In partnership with Central Australian Aboriginal Congress (CAAC), Northern Territory General Practice Education (NTGPE), and the Northern Territory Primary Health Network (NTPHN), the Flinders Northern Territory, Regional Training Hub (FNT RTH) is piloting a program for Advanced Training in Remote Aboriginal Health with a strong focus on rural generalist training for very remote areas.
These communities have predominantly Aboriginal populations and are where the rural generalist operates as a solo medical practitioner or a member of a very small team, without immediate access to a local regional hospital. In consultation with the GP Colleges: The Royal Australian College of General Practitioners (RACGP) and Australian College of Rural and Remote Medicine (ACRRM), this program is designed to augment their advanced skills training in Aboriginal and Torres Strait Islander Health.
Three Registrars who already had some experience in working in remote communities and who expressed an interest in finalising their advanced skills training in Aboriginal and Torres Strait Islander Health were identified and recruited to take part in the project. They are undertaking courses on emergency medicine, building confidence, x-ray and language intensives that have been tailored to meet the individual community’s needs.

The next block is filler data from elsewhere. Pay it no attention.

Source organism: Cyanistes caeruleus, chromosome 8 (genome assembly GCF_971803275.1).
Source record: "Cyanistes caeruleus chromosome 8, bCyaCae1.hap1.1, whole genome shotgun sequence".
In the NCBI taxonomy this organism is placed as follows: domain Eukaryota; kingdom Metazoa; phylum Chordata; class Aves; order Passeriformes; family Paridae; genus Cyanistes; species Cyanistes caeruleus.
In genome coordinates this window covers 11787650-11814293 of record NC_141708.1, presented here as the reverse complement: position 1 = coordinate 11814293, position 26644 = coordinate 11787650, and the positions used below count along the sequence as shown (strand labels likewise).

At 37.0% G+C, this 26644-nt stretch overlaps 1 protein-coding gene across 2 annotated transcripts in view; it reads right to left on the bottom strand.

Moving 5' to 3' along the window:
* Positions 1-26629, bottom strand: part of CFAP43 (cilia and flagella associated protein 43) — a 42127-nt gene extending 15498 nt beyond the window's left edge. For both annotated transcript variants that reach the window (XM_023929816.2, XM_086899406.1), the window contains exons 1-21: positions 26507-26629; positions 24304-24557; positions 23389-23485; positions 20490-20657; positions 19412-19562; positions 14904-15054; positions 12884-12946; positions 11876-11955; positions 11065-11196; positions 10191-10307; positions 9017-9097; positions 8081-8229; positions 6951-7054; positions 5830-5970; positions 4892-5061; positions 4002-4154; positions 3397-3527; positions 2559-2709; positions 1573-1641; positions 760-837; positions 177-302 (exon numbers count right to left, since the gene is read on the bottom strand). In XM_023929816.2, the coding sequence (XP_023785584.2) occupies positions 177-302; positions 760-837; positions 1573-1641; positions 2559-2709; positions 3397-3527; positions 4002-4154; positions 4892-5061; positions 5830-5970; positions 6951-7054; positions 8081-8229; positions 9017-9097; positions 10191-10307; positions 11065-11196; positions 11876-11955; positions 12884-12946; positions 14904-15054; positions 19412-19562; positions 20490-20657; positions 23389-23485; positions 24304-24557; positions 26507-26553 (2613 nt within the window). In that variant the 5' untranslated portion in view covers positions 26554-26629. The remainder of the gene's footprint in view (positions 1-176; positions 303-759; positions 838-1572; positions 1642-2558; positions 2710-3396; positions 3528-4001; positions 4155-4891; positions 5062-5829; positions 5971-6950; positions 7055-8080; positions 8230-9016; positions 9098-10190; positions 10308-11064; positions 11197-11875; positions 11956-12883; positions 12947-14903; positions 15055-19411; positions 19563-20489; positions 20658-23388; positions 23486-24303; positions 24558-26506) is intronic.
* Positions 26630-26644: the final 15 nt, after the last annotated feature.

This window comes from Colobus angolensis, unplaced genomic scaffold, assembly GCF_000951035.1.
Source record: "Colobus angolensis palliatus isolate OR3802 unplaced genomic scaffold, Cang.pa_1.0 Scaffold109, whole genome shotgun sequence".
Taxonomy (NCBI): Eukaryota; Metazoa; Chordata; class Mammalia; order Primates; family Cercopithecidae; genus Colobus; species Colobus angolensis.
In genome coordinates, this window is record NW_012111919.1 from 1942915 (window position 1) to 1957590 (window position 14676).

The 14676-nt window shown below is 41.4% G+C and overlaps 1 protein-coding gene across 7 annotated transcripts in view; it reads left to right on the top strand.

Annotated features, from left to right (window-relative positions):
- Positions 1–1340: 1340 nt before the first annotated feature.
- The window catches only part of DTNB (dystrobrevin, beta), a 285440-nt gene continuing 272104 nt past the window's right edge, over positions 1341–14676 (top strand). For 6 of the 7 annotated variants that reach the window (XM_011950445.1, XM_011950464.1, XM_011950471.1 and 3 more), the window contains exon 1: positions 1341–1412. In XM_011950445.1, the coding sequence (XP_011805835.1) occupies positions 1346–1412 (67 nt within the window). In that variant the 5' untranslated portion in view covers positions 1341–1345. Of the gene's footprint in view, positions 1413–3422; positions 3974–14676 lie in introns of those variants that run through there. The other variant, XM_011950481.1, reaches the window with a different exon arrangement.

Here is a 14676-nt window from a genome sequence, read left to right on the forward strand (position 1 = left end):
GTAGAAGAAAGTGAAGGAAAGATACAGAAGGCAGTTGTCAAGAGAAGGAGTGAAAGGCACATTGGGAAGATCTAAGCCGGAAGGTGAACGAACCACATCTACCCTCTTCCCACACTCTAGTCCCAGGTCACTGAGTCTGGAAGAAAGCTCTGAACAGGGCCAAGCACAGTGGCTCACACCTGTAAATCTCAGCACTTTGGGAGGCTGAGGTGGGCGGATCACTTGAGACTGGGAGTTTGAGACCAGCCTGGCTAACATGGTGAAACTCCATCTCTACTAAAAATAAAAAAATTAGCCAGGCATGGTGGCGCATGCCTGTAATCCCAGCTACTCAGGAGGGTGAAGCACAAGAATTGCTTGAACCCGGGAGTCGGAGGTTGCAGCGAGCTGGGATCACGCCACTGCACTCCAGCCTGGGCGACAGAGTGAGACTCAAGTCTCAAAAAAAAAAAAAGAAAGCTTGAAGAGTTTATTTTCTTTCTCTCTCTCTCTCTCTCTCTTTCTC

The program will allow the doctors to apply a full and evolving skill set that increases professional satisfaction, productivity and rural retention, enabling stable models of team-based care and reducing reliance on locums. This has a flow-on effect to supporting quality rural learning environments for students, doctors in training and other professionals. An expected outcome will be to minimise the need for patients to leave their community for appointments.
Culturally safe practice with increased community engagement is also necessary to produce a sustainable and resilient workforce model that meets the needs of remote communities. Two-way learning is an essential part of the training model with the community members sharing their knowledge. Doctors will obtain an understanding of the role and significance of traditional healing provided by the Ngangkari and the context of the communities and environment in which people live.
At a recent meeting it was agreed that sharing this knowledge could happen through the Community Boards and that there was a need for a structured network for the Ngangkari which is embedded in clinical services. To ensure the program is responsive to the needs of the doctors and the community it is being evaluated on an ongoing basis by the communities, the trainees, CAAC and NTGPE.
Other Aboriginal community-controlled health services have expressed interest in taking part in the next stage of the program with several registrars ready to commence in 2020. The program will continue in Central Australia.